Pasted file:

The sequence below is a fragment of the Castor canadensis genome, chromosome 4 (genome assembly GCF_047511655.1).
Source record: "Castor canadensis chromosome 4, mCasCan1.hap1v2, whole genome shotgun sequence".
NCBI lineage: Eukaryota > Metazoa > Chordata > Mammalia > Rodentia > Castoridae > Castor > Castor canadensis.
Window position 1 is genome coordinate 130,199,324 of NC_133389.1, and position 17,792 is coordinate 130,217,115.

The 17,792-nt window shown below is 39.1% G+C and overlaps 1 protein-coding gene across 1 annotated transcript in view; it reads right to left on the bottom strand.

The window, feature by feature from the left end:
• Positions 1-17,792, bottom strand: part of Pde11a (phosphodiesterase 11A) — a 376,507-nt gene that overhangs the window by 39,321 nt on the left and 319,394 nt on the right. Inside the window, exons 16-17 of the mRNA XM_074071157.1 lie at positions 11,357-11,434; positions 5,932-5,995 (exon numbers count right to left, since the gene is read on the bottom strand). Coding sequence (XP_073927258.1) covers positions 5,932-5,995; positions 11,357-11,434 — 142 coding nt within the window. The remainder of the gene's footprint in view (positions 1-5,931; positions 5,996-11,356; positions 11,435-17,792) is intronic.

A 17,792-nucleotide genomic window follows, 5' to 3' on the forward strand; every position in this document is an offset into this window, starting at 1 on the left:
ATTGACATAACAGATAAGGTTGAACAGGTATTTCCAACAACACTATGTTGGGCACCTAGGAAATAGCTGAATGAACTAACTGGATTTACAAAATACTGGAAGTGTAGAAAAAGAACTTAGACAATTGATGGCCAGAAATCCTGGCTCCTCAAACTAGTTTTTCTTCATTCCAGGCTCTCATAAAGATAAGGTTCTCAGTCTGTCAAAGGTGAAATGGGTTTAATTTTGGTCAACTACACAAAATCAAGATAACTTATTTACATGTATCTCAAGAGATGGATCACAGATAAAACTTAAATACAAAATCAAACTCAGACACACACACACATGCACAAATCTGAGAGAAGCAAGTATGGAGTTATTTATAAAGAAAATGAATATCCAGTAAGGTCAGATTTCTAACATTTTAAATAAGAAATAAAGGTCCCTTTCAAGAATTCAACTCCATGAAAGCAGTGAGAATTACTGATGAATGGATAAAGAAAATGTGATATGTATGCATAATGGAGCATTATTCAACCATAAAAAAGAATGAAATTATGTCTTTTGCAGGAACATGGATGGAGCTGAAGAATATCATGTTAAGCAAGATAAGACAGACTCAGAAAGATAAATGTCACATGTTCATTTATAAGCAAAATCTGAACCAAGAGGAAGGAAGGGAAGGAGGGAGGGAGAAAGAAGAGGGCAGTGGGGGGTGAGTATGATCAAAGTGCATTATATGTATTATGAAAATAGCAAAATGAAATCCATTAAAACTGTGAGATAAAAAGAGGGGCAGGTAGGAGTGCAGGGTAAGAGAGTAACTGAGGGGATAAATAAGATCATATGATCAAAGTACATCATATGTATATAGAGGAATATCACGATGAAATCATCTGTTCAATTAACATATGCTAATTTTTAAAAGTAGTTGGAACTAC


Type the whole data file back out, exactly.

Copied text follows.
The sequence below is a fragment of the Castor canadensis genome, chromosome 4 (genome assembly GCF_047511655.1).
Source record: "Castor canadensis chromosome 4, mCasCan1.hap1v2, whole genome shotgun sequence".
NCBI lineage: Eukaryota > Metazoa > Chordata > Mammalia > Rodentia > Castoridae > Castor > Castor canadensis.
Window position 1 is genome coordinate 130,199,324 of NC_133389.1, and position 17,792 is coordinate 130,217,115.

The 17,792-nt window shown below is 39.1% G+C and overlaps 1 protein-coding gene across 1 annotated transcript in view; it reads right to left on the bottom strand.

The window, feature by feature from the left end:
• Positions 1-17,792, bottom strand: part of Pde11a (phosphodiesterase 11A) — a 376,507-nt gene that overhangs the window by 39,321 nt on the left and 319,394 nt on the right. Inside the window, exons 16-17 of the mRNA XM_074071157.1 lie at positions 11,357-11,434; positions 5,932-5,995 (exon numbers count right to left, since the gene is read on the bottom strand). Coding sequence (XP_073927258.1) covers positions 5,932-5,995; positions 11,357-11,434 — 142 coding nt within the window. The remainder of the gene's footprint in view (positions 1-5,931; positions 5,996-11,356; positions 11,435-17,792) is intronic.

A 17,792-nucleotide genomic window follows, 5' to 3' on the forward strand; every position in this document is an offset into this window, starting at 1 on the left:
ATTGACATAACAGATAAGGTTGAACAGGTATTTCCAACAACACTATGTTGGGCACCTAGGAAATAGCTGAATGAACTAACTGGATTTACAAAATACTGGAAGTGTAGAAAAAGAACTTAGACAATTGATGGCCAGAAATCCTGGCTCCTCAAACTAGTTTTTCTTCATTCCAGGCTCTCATAAAGATAAGGTTCTCAGTCTGTCAAAGGTGAAATGGGTTTAATTTTGGTCAACTACACAAAATCAAGATAACTTATTTACATGTATCTCAAGAGATGGATCACAGATAAAACTTAAATACAAAATCAAACTCAGACACACACACACATGCACAAATCTGAGAGAAGCAAGTATGGAGTTATTTATAAAGAAAATGAATATCCAGTAAGGTCAGATTTCTAACATTTTAAATAAGAAATAAAGGTCCCTTTCAAGAATTCAACTCCATGAAAGCAGTGAGAATTACTGATGAATGGATAAAGAAAATGTGATATGTATGCATAATGGAGCATTATTCAACCATAAAAAAGAATGAAATTATGTCTTTTGCAGGAACATGGATGGAGCTGAAGAATATCATGTTAAGCAAGATAAGACAGACTCAGAAAGATAAATGTCACATGTTCATTTATAAGCAAAATCTGAACCAAGAGGAAGGAAGGGAAGGAGGGAGGGAGAAAGAAGAGGGCAGTGGGGGGTGAGTATGATCAAAGTGCATTATATGTATTATGAAAATAGCAAAATGAAATCCATTAAAACTGTGAGATAAAAAGAGGGGCAGGTAGGAGTGCAGGGTAAGAGAGTAACTGAGGGGATAAATAAGATCATATGATCAAAGTACATCATATGTATATAGAGGAATATCACGATGAAATCATCTGTTCAATTAACATATGCTAATTTTTAAAAGTAGTTGGAACTAC